8 March 2011

OMA: Netherlands Embassy, Berlin

In 2003 Dutch practice OMA, headed by Rem Koolhaas, completed the new Netherlands Embassy in Berlin, Germany. The embassy building has been derived from the strict building regulations of Berlin that define a block of 27m in height for the site, reflecting the 19th century architectural forms that are prevalent in the local area. The end result though is a surprising structure that, in the words of OMA, combines "an obedient approach (strictly fulfilling the block's perimeter) with a disobedient one (building an isolated cube)".

Netherlands Embassy, November 2008 (Image: Luke Butcher)

A video of the Dutch Embassy by myself, completed during the Third Year of my BA (Hons) Architecture course at the Manchester School of Architecture, along with Carrie Bayley, Amina Bhaimohmed and Karen Harper, can be viewed on the 'msa field trip films' You Tube channel here.

Netherlands Embassy, November 2008 (Image: Luke Butcher)

The embassy takes the block form and divides it into two parts: a cube, with offices and the main accommodation, and a 'L-shaped' wall, with the embassy residences. These two structures define an internal protected courtyard, with a dramatic, projecting box (a 'sky office') cantilevered into the space, and a series of pedestrian bridges that link the two structures.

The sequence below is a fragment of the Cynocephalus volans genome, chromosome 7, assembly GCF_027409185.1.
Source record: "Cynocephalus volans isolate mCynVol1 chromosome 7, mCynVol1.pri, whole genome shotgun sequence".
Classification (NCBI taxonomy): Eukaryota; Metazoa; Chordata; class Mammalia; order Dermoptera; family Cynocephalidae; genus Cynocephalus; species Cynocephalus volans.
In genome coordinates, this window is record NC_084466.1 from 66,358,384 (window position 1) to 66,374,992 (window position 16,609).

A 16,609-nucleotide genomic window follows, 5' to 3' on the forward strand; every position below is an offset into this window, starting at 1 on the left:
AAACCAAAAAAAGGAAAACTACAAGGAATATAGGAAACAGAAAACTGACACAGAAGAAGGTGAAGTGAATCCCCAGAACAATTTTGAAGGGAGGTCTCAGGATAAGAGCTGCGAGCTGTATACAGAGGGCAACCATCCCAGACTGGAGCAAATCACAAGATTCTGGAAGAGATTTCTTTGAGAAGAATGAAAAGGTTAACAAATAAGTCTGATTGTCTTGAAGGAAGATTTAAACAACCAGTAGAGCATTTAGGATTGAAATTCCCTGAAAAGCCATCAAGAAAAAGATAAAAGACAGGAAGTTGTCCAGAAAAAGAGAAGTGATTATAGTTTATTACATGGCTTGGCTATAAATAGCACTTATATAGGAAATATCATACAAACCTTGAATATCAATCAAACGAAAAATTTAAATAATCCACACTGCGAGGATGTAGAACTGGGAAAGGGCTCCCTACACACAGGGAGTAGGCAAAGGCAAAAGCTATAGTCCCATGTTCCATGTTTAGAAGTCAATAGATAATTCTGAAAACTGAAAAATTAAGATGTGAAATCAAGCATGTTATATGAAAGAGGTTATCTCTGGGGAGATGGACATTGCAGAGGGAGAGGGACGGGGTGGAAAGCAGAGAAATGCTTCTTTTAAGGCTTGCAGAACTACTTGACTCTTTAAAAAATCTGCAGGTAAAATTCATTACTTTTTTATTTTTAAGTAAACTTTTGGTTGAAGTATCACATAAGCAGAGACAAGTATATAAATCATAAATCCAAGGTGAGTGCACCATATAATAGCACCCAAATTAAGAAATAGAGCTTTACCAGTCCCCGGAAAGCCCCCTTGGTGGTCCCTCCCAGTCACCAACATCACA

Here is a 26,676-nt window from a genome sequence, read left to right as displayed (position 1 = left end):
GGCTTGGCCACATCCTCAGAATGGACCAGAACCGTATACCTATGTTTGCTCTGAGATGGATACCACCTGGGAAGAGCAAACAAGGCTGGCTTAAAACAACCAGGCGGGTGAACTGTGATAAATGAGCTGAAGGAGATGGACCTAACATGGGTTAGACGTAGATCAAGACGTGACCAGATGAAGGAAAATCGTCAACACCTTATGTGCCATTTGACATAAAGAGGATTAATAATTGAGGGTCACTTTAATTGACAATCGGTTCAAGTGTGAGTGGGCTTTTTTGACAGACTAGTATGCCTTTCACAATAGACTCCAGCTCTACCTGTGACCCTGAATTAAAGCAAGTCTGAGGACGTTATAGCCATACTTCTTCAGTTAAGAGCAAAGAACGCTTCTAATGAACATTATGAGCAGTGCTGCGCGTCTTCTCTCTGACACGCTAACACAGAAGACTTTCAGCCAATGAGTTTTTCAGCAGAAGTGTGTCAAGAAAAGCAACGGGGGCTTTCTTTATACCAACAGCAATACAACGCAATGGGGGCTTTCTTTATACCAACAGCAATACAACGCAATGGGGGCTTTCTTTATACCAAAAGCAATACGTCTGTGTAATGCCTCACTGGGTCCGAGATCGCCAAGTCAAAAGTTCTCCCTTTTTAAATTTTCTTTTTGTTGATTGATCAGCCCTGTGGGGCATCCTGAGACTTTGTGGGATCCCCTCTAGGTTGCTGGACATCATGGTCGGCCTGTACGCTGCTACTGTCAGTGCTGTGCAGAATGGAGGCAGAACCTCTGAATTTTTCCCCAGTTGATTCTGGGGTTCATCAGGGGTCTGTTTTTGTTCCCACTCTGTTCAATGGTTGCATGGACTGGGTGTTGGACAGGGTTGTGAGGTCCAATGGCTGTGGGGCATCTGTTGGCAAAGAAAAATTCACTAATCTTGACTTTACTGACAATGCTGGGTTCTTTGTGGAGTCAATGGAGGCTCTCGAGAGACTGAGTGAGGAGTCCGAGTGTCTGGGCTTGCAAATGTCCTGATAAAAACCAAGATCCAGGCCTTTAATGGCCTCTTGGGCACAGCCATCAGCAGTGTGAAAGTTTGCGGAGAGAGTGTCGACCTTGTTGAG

Netherlands Embassy, November 2008 (Image: Luke Butcher)

The internal arrangement of the space is defined by a 'trajectory' that unfolds through the cube, circulating movement from the entrance to a top floor restaurant. This route can be seen to be wrapping around the building, appearing and disappearing behind the regularity of the cube's glass and steel façade. At one point the route 'crashes' out of the cube, escaping it's  constraints, and cantilevers over the street below. The dynamic route regulates the eight floors of the main embassy building, creating an interesting spatial arrangement and giving animation to building, particularly at night.


Office for Metropolitan Architecture, 'Netherlands Embassy' [Online] [First Accessed 18th February 2011]